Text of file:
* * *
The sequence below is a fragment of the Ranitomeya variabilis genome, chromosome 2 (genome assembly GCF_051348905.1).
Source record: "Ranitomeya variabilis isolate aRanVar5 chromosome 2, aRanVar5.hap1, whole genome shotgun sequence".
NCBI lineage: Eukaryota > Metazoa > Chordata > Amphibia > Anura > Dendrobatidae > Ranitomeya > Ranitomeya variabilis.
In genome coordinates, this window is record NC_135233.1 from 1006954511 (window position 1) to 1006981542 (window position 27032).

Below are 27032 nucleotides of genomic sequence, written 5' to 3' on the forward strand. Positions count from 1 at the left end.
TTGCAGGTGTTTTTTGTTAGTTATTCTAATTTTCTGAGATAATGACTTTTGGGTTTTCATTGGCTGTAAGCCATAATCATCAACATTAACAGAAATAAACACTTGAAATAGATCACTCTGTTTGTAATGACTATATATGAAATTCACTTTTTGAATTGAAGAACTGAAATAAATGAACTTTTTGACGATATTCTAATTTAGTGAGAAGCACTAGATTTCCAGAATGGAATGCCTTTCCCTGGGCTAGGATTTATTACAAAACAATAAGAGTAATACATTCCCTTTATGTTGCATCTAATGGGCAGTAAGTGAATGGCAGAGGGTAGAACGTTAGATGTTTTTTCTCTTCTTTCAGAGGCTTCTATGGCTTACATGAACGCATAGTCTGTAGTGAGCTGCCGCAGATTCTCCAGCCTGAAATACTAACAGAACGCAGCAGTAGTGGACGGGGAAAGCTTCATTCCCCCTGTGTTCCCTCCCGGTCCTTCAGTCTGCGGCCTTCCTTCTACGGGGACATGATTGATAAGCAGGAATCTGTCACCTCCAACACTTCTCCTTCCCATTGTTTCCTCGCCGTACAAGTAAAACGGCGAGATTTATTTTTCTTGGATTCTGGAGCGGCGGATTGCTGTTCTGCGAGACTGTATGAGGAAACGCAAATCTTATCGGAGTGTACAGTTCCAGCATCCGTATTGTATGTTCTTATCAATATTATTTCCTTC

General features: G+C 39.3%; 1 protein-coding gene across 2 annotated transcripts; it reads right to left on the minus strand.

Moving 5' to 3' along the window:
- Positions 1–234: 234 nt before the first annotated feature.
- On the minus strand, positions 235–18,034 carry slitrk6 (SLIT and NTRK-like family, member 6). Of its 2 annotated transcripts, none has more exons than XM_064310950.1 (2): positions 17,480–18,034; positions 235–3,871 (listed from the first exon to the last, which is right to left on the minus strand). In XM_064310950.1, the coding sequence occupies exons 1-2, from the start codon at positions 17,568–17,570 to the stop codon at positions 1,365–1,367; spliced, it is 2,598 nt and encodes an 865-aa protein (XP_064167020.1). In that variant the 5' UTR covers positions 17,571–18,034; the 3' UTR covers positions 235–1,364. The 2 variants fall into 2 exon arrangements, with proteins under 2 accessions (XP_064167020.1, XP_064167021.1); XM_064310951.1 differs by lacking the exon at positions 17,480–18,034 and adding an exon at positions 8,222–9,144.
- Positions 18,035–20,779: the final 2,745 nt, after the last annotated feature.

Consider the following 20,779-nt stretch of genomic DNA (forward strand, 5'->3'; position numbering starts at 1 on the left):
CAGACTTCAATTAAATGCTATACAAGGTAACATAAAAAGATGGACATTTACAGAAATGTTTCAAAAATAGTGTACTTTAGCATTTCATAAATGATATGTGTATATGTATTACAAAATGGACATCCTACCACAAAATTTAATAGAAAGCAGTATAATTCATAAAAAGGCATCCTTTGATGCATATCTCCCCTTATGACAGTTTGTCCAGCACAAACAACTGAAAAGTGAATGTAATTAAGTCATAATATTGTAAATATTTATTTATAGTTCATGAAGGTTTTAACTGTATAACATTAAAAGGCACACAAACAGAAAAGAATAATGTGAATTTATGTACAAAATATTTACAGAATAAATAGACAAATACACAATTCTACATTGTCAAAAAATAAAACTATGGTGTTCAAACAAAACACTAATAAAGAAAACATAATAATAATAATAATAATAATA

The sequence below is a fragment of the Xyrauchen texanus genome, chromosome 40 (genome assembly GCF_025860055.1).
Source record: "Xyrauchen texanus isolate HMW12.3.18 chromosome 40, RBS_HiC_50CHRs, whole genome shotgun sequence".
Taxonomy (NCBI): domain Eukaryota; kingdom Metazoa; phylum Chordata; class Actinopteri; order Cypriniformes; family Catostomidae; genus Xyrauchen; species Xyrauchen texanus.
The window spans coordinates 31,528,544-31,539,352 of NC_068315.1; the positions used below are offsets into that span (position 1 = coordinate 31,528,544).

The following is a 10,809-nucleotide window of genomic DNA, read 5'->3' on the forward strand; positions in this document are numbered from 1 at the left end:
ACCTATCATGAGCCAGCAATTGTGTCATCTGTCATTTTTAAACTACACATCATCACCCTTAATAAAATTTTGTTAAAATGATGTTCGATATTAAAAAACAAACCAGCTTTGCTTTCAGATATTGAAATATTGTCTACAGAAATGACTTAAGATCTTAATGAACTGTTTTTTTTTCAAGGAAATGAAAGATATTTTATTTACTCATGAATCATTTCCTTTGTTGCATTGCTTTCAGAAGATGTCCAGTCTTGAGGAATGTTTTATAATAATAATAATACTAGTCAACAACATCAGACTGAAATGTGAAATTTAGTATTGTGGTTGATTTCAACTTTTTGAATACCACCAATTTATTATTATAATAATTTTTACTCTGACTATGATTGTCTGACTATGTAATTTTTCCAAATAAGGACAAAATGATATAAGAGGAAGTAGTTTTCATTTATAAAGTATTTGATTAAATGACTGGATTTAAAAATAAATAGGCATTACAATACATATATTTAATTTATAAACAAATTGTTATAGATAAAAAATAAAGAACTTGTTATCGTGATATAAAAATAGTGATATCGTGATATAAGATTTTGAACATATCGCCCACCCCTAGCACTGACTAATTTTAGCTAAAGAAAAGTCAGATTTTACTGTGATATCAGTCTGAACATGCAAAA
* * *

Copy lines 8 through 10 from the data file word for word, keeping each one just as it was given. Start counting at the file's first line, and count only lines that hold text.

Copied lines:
Moving 5' to 3' along the window:
- Positions 1–234: 234 nt before the first annotated feature.
- On the minus strand, positions 235–18,034 carry slitrk6 (SLIT and NTRK-like family, member 6). Of its 2 annotated transcripts, none has more exons than XM_064310950.1 (2): positions 17,480–18,034; positions 235–3,871 (listed from the first exon to the last, which is right to left on the minus strand). In XM_064310950.1, the coding sequence occupies exons 1-2, from the start codon at positions 17,568–17,570 to the stop codon at positions 1,365–1,367; spliced, it is 2,598 nt and encodes an 865-aa protein (XP_064167020.1). In that variant the 5' UTR covers positions 17,571–18,034; the 3' UTR covers positions 235–1,364. The 2 variants fall into 2 exon arrangements, with proteins under 2 accessions (XP_064167020.1, XP_064167021.1); XM_064310951.1 differs by lacking the exon at positions 17,480–18,034 and adding an exon at positions 8,222–9,144.